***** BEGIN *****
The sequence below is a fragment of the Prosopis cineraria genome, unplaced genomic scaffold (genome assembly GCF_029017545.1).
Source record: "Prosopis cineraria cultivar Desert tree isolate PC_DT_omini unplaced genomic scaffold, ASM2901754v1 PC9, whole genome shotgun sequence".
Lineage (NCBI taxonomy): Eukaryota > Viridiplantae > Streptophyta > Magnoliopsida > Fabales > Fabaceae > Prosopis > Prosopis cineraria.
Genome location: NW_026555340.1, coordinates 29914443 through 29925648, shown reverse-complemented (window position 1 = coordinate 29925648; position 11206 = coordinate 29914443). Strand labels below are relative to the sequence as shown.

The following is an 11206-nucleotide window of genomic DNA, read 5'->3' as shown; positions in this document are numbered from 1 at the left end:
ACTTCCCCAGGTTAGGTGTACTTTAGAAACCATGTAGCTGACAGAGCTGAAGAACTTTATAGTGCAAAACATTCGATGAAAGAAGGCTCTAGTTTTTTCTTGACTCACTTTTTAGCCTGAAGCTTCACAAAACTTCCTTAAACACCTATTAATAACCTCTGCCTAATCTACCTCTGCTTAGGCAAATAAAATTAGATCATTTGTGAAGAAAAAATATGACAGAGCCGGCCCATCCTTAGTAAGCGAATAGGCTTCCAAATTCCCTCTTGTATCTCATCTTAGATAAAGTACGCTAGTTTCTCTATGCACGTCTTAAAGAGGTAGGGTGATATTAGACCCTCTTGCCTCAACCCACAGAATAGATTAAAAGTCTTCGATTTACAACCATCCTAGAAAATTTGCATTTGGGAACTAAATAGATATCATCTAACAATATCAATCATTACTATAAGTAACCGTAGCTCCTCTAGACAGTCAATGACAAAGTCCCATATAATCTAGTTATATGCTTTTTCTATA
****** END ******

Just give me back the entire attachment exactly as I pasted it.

The sequence below is a fragment of the Prosopis cineraria genome, unplaced genomic scaffold (genome assembly GCF_029017545.1).
Source record: "Prosopis cineraria cultivar Desert tree isolate PC_DT_omini unplaced genomic scaffold, ASM2901754v1 PC9, whole genome shotgun sequence".
Lineage (NCBI taxonomy): Eukaryota > Viridiplantae > Streptophyta > Magnoliopsida > Fabales > Fabaceae > Prosopis > Prosopis cineraria.
Genome location: NW_026555340.1, coordinates 29914443 through 29925648, shown reverse-complemented (window position 1 = coordinate 29925648; position 11206 = coordinate 29914443). Strand labels below are relative to the sequence as shown.

The following is an 11206-nucleotide window of genomic DNA, read 5'->3' as shown; positions in this document are numbered from 1 at the left end:
ACTTCCCCAGGTTAGGTGTACTTTAGAAACCATGTAGCTGACAGAGCTGAAGAACTTTATAGTGCAAAACATTCGATGAAAGAAGGCTCTAGTTTTTTCTTGACTCACTTTTTAGCCTGAAGCTTCACAAAACTTCCTTAAACACCTATTAATAACCTCTGCCTAATCTACCTCTGCTTAGGCAAATAAAATTAGATCATTTGTGAAGAAAAAATATGACAGAGCCGGCCCATCCTTAGTAAGCGAATAGGCTTCCAAATTCCCTCTTGTATCTCATCTTAGATAAAGTACGCTAGTTTCTCTATGCACGTCTTAAAGAGGTAGGGTGATATTAGACCCTCTTGCCTCAACCCACAGAATAGATTAAAAGTCTTCGATTTACAACCATCCTAGAAAATTTGCATTTGGGAACTAAATAGATATCATCTAACAATATCAATCATTACTATAAGTAACCGTAGCTCCTCTAGACAGTCAATGACAAAGTCCCATATAATCTAGTTATATGCTTTTTCTATA